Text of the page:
Anatomy of a Beer Festival Part 2

Part 2: The Aftermath & Time For A(nother) Change?

 

Once a festival has finished the next stage is the wash-up or follow-up meeting.  The festival committee and some of the workers gather for a formal meeting to dissect every piece of the festival and work out what went wrong, what went right and try to understand why.  It is the start of the planning process for the next year’s festival and is a very important part of it.

 

Unsurprisingly when it hasn’t gone well there are a lot of opinions voiced, all kinds of things for consideration and review.  In 2013 a lot of the comments were about the venue.  The thing that had drawn the crowds and resulted in so much positive feedback when we were at Midland Railway had now become the crux of everyone’s negativity.  The hall at Alfreton was too big, too expensive, too sterile, had no atmosphere, etc. etc.  All of these comments were arguably true, although personally I thought it was a lot better venue than people gave it credit for.

 

I think the main problem was that a lot of people drew conclusions without ever having been there which is quite disappointing.  They had decided that it was just another festival in a leisure centre and decided not to attend.  Admittedly it didn’t have the same appeal as Midland Railway but for me that shouldn’t matter as much as it obviously did to some.   I’ve been to some good festivals at the Assembly Rooms in Derby which shared some similarities and I didn’t think that venue was any better or worse than that one.

 

The most annoying thing for me was having no choice but to move from Midland Railway.  Whilst the three festivals there had been successful, dealing with an outdoor venue in adverse weather became more and more difficult each year.  Add to that their rapidly increasing prices and their growing reluctance to provide us with some of the facilities we needed, we felt we had little choice.  It also didn’t help that they had decided to add a booking fee to their advance ticket sales, even for people paying in cash, without ever obtaining our permission to do this. The final straw was that they took nearly four months to pass on the money for ticket sales even though we had to pay up front for the venue hire.  Clearly they wanted us out or for us to pay over the odds for the venue hire.  Rumour had it that they wanted to put on their own festival.  I don’t know if there was any truth to this but it didn’t happen either way.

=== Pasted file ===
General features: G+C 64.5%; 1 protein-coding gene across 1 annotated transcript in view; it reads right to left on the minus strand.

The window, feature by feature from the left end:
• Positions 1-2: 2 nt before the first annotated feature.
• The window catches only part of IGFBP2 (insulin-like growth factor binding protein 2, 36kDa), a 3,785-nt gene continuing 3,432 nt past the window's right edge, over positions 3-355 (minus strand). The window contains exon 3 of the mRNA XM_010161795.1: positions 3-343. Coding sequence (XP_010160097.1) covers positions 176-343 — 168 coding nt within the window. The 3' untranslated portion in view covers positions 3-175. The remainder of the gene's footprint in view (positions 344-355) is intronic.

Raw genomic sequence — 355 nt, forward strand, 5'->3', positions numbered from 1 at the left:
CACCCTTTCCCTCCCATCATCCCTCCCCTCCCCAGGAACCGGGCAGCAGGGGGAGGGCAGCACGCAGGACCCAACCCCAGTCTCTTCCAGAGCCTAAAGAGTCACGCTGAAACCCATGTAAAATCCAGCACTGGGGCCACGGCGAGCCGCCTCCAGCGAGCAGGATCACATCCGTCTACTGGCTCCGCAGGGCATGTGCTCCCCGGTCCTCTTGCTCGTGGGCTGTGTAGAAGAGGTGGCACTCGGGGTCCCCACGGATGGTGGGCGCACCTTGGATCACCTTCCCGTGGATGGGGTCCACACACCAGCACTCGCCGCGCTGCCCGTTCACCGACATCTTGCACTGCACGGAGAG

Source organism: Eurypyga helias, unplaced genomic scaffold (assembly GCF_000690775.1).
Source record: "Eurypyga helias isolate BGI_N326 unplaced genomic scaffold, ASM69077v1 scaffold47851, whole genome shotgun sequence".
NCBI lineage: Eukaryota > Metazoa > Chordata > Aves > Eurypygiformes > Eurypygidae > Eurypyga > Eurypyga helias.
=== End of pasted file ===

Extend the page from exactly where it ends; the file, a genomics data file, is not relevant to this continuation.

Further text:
The decision to move the festival to Alfreton had proved futile though.  Alfreton is not particularly known for its real ale pubs (only 5 of them in the town at the time, now 4) whereas by comparison both Ripley and Belper have considerably more.  The change of dates also hadn’t helped, picking the first week after the kids go back to school had meant a number of important staff members were unavailable to work and this would have also impacted on the number of attendees.  This wasn’t by choice, however, as the Leisure Centre’s bowls season was about to start and that was the main purpose of the hall.  In fact, to their credit, they delayed the start of the season to allow the festival to take place which they didn’t have to do.

 

It was decided that we should strongly consider other options although admittedly there were only a few suitable contenders, the main two being Belper Rugby Club and Strutts (the former school).

 

The only positives to come out of this festival were the increased number of new members (from a much smaller attendance) and a successful debut trade session on the Thursday afternoon.

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